The Baltic Times, TALLINN
By Kairi Kurm
Nov 28, 2002
Estonia’s food industry’s associations are protesting against the government’s plan to postpone the deadline set for food industries to bring production in accordance with the Food Act.
According to the associations, giving weaker companies another year to catch up would give them unfair advantages vis-a-vis those companies that have invested millions of kroons in modernizing production.
“We do not want any changes in the law,” said Peeter Grigorjev, managing director of the Estonian Meat Association. “The companies were given an equal opportunity – three years – to bring their production in accordance with the Food Act. Where do they expect to find the resources so late? Instead, it would create unhealthy competition if we let them survive.”
Valdur Noormagi, head of the Estonian Fishery Association, said that some fisheries had even thought of suing the state.
“The current law enables to close small fisheries that have been set up in a garage somewhere. The state has a good chance to regulate the market. It is a stupid state if it does not use this opportunity,” said Noormagi.
Representatives of the Estonian Dairy Association, the Estonian Bakery Association and the Estonian Society of Merchants told The Baltic Times that they favor the current deadline.
The new government bill, which foresees giving another year for companies to improve their sanitary conditions, was initiated by the coalition partners – the Reform Party and the Center Party – in mid-October.
The second reading of the bill would take place in December.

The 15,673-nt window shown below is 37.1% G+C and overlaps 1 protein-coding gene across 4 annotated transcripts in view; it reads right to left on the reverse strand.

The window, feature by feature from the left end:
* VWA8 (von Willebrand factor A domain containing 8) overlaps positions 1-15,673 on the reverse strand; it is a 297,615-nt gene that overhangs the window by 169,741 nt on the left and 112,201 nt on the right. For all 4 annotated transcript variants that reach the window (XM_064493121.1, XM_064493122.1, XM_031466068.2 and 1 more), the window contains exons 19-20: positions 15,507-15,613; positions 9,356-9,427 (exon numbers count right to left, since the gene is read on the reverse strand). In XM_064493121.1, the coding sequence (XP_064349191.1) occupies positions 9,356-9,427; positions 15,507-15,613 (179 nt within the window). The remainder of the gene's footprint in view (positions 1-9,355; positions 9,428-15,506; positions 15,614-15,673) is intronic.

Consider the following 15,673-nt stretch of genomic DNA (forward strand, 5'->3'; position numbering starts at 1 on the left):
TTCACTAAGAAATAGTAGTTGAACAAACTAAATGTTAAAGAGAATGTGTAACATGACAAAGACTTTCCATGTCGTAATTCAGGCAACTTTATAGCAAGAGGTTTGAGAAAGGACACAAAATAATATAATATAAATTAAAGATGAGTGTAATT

Urmas Laht, one of the authors of the bill, said that several companies only required minor investments, like roads and fences, and they would therefore need a different approach.
Laht said that if Estonia were to approve these companies and EU inspectors found shortcomings, Estonia could create problems for itself in the negotiation process with the European Union.
This is precisely why a temporary approval should be given, he said.
Laht said that the conditions set for official approval, agreed upon in 1999, had proven too difficult for over 40 percent of the companies, and that they will not make the Jan. 1, 2003, deadline.
“I should admit that the obligations were too high for such a short time,” he said. “The changes to the bill should have been discussed already a year ago, when first signs appeared of companies not being able to meet the deadlines.”
Food associations’ representatives said that it was actually the state’s own mistakes that led to amending the law. In their estimation, about two-thirds of the state-owned school canteens could be closed down. A number of small shops in the countryside are also in danger.
“The most serious problems are undoubtedly related to the shops and school canteens,” Laht admitted. “According to different estimations, over 75 percent of the school canteens have fulfilled the necessary requirements; only the technical documentation work has to be finished.”
The Food Act has been adopted according to EU directives and would partly pave the way to exporting to EU markets. The Estonian Veterinary and Food Board includes a company in its list, and the European Commission then decides about the export license.
Licenses for fisheries and dairies have been given out automatically, because the board has shown its competence in inspecting these sectors. The meat industry has not yet received an export license as EU inspectors will have to visit each company individually.
The food industries’ associations, together with the Veterinary and Food Board, have already thought of a solution – to separate restaurants, shops and food processing industries from under one common law.
According to the board, small meat-processing companies are in the worst position, with only 26 percent currently approved by the board.
Ago Partel, head of the Estonian Veterinary and Food Board, believes half of the small meat industries would be approved by year’s end.
According to Partel’s estimates, 12 out of 43 dairies, 2 out of 16 big meat processors, 69 out of 151 small meat processors, 34 out of 114 fisheries, 117 out of 326 non-meat processors, and 106 out of 335 warehouses would be closed down.